TOC Community Members Elections - Brainstorm & feedback

The task

As discussed in the Contributor Meetup, the new Technical Oversight Committee (“TOC”) of Open edX has recently started meeting. A key first order of business for the TOC is now to “organize and administer the annual election” of the community representatives on the committee. This process is not fully specified in the charter, so the TOC needs to design and approve it. Ed Zarecor, as chair of the TOC, has asked the new community members of the TOC to create a recommendation for the nomination and election process. Once a draft is complete, it will be presented to the whole TOC for review and approval.

Brainstorming & getting comments

To help prepare that recommendation, we would like to get the input from the rest of the community. This is why we are opening this thread, as a form of brainstorm – if you have any ideas or comments, please post them!

Prior art in other open source projects

Ignacio Despujol is also preparing a recap of prior art from other open-source projects, which he will post on this thread once he has it ready. If you are willing to help him prepare it, please say so in a reply in the current thread.

Topics of discussion

The recommendation will need to specify processes, including:

  • How elections will be conducted
  • Who will be eligible
  • How nominations are made (who can be nominated, who can nominate, and how)
  • How the voting is done
  • How voting results define which nominees are selected


  • Emphasize the “do-ocractic” nature of the project in the way we design the election process.
  • Ensure TOC members have demonstrated commitment and contribution to the project.
  • Incorporate ways to promote the core contributor & maintainer program through the election, encouraging more community members and organizations to commit time to it


The charter specifies that community members are to be confirmed by November 1st. So we’ll need to be ready by then.


Thank you Xavier for the introduction.

I have located the procedures for the TOC election of only three institutions, Cloud Native computing foundation (toc/ at main · cncf/toc · GitHub) and Continuous Delivery Foundation (toc/elections/2021 at master · cdfoundation/toc · GitHub) and Istio (community/ at master · istio/community · GitHub
). In the first two the term is for 2 years and in the third for one year.

In Istio the steering commitee selects the TOC, so I have included the steering commitee election procedure.

I have tried to organize the different aspects of the process in an excel table that I am attaching, but this implies changing the order of the clauses, so if someone has doubts about something I would recommend going to the original URL.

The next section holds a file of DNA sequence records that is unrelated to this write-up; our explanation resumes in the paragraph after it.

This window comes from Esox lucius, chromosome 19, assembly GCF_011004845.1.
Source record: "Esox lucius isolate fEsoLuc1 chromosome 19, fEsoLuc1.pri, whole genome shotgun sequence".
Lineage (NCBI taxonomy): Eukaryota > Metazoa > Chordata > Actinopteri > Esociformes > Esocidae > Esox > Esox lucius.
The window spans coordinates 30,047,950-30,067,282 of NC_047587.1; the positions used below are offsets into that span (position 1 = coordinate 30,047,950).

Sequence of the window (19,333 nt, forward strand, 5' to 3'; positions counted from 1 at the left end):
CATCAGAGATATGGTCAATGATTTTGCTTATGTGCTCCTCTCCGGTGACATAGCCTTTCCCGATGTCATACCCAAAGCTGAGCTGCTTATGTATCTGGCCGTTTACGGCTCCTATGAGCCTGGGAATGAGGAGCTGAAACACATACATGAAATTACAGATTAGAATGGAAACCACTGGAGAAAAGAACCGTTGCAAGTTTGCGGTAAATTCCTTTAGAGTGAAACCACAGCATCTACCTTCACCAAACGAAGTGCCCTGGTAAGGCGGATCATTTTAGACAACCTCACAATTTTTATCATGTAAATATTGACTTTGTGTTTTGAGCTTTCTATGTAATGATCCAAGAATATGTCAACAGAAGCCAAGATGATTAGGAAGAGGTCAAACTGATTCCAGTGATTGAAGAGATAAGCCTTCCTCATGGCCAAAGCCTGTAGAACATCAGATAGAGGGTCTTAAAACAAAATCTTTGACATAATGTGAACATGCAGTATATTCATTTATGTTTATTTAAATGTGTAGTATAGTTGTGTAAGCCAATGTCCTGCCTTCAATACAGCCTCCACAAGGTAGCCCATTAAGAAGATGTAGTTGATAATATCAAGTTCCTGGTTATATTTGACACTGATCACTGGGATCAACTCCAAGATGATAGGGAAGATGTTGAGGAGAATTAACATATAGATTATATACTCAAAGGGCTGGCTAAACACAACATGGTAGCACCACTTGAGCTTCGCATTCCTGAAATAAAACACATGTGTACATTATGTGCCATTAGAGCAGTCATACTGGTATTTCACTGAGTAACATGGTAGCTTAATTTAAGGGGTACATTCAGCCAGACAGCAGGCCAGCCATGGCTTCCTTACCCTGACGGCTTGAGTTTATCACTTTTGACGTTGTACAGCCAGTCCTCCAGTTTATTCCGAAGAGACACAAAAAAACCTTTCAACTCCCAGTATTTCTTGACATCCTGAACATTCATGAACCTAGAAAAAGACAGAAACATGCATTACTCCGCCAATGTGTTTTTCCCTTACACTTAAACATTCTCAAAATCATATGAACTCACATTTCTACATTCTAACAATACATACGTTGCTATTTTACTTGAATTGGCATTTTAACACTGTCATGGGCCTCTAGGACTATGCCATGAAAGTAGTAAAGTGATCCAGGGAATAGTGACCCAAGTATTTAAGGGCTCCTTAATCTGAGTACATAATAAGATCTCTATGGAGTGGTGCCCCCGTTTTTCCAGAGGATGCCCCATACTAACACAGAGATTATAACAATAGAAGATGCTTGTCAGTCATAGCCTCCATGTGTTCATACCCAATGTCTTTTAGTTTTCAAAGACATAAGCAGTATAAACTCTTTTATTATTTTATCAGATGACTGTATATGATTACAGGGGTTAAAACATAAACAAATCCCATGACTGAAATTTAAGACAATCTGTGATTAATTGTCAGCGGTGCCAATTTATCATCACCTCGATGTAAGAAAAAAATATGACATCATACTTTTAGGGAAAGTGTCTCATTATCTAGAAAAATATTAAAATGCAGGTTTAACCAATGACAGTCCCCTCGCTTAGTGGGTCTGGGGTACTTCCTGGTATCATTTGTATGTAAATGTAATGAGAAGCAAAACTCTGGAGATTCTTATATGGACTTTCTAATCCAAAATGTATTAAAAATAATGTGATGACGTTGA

I cannot upload the excel file to the forum, so I have put it here Excel file with the comparison


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Here is the draft of the election process:

It has already been through a first round of review by the TOC board, and is now entering a wider community review phase. Given that we’ll need to start the actual election in September to be able to meet the November 1st deadline for the nominations, please post your comments by July 31st.

Post your comments inline in the document, or in the current forum thread. Note that the TOC will decide whether to implement suggested changes or not individually, but since it’s meant to be a core community feature, it’s important to try to find a solution that works for the community as a whole – so don’t hesitate.

Thank you!

@antoviaque - I was just alerted to this, I missed your post because I am not following this thread. If you want broad community review, I suggest re-posting as a new thread.

@sarina Good point, will do – I’ll post an announcement, linking back to this thread.

Thank you again to everyone who has contributed to this review! It has greatly helped refining the approach, and has led to many changes. The last version of the document coming out of the community review has been adopted by the TOC, without further changes (and including the amendment discussed during the review).

The election will thus start soon! There will be an announcement for the opening of the voters & candidates registration on Thursday (September 1st), with more details. But from now on, the Open edX community, through its core contributors and instructors, will elect a third of the project’s governing board! :partying_face: It’s really nice to see this happening.


For those who haven’t followed the community review of the election charter closely, here are the main changes implemented from the feedback: